Scaling back councils’ powers to take action against residents that repeatedly overfill their bins and contaminate recyclable materials could undermine their function as a deterrent, the Local Government Association (LGA) has warned.
In a response to a consultation launched by Defra in January 2012 the LGA said that removing the ultimate criminal sanction could force councils to issue more fixed penalty notices in order to achieve the same level of compliance.
In the consultation on amending the powers of local authorities regarding the presentation of household waste for collection, Defra put forward two options, including the removal of the criminal sanction, instead replacing it with a civil system and the reduction of fines.
The LGA said it could not support either of the options and instead suggested either the system remains the same or a dual model which offered councils a choice should be considered.
In its response the LGA stated: “The consultation proposes both the reduction in the level of fines, and in Option 2 removal of the ultimate criminal sanction, neither of which the LGA can support. It does not feel sensible to drastically reduce (or remove altogether) the powers councils have to ensure residents separate their waste appropriately for recycling at a time when Defra is consulting on the expectations on councils to meet recycling quality standards.”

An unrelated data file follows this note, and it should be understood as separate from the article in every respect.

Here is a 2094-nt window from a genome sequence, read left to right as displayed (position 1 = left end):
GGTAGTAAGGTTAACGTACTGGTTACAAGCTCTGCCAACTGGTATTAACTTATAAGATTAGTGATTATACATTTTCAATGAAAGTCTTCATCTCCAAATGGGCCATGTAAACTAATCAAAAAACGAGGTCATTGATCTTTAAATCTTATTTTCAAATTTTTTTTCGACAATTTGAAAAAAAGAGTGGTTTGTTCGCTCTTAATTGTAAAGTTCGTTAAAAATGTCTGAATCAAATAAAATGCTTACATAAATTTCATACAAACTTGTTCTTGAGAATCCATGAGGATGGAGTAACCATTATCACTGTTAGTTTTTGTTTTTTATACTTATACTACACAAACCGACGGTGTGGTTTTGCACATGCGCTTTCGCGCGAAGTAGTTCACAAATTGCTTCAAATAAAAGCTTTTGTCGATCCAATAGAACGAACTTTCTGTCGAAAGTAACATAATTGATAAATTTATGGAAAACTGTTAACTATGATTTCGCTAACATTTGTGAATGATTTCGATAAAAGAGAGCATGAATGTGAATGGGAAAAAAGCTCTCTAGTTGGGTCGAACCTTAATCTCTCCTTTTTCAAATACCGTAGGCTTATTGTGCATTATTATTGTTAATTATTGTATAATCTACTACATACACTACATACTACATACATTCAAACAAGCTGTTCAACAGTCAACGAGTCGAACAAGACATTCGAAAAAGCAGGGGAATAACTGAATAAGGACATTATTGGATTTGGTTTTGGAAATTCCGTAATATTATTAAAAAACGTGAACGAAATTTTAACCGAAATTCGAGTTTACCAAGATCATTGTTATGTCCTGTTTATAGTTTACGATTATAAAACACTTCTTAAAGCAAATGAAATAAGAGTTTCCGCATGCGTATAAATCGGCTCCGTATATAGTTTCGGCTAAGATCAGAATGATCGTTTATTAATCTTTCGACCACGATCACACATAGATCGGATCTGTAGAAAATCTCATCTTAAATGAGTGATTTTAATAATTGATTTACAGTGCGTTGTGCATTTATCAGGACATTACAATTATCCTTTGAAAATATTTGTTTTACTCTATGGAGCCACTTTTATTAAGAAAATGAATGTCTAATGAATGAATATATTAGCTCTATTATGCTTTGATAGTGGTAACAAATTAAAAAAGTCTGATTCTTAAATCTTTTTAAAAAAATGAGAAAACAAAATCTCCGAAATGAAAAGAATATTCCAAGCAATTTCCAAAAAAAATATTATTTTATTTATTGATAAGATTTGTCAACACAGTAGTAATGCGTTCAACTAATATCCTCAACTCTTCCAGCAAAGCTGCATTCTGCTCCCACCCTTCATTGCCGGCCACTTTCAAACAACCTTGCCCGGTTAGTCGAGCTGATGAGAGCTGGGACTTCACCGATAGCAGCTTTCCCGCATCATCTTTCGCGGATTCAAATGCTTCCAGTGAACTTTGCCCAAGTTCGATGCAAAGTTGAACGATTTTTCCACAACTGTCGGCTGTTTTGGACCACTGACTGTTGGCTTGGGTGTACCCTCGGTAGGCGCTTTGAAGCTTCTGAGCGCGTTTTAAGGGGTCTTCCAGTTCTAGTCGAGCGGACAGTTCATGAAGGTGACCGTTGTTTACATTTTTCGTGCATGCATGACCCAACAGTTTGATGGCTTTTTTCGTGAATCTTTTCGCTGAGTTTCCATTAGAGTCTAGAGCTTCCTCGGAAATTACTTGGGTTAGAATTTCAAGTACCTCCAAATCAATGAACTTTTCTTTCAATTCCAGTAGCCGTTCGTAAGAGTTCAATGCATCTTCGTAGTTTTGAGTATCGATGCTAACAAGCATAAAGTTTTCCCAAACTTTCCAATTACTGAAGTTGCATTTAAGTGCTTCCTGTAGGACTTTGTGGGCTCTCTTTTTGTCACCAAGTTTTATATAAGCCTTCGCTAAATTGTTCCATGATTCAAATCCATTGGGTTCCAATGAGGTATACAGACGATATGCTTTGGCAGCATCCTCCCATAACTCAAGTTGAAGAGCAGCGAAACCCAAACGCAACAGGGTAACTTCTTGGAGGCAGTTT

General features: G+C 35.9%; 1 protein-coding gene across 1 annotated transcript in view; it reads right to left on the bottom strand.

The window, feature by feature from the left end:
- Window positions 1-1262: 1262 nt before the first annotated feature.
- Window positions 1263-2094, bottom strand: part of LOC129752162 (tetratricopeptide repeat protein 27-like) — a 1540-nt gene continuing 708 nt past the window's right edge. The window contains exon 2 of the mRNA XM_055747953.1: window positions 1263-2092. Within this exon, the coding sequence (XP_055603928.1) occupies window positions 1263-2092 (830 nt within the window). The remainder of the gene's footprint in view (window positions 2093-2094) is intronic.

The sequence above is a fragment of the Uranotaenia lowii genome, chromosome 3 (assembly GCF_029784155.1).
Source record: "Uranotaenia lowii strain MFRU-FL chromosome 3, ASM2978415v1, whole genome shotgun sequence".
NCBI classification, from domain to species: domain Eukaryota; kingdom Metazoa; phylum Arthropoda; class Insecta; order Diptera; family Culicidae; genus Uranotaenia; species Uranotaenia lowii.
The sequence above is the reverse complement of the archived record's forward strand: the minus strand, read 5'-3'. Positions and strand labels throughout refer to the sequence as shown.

Under the proposals put forward by Defra the criminal offence would be abolished and replaced with a civil sanction. Local authorities will continue to be able to issue fixed penalties, but only if they can prove that a household is causing ‘harm to local amenity’ by putting out their rubbish in the wrong way.
The LGA believes the ‘harm to local amenity’ test must be determined at a local level within ‘certain broad parameters’ which includes the contamination of recycling.
Defra is also planning to reduce fixed penalty notices to £60 – £80 with a minimum of £40 for early payment bringing it in line with ‘other offences such as parking fines and shoplifting’.
Quoting research by Defra, the LGA said in its response that in 2008/9 only 1,162 fixed penalties were issued, 286 of which were later cancelled. Of the remaining 876 only 100 were involved in criminal prosecutions due to non-payment. Compared to the ‘hundreds of millions of receptacles’ collected every year the LGA claims this is a minimal percentage and believes it highlights the fines’ predominant value as a deterrent.
The LGA stated that the best course of action was to maintain the current system and failing this, councils should be offered a dual model similar to that currently operating in London. It claims that this would allow those councils that wish to offer a civil sanction to do so and at the same time allow other to maintain the current regime.
“The value of this dual model suggestion is that it would support the government’s commitment to localism and at the same time recognises the value of local authority decision making in knowing what’s best to deal with the issues in each of their localities.”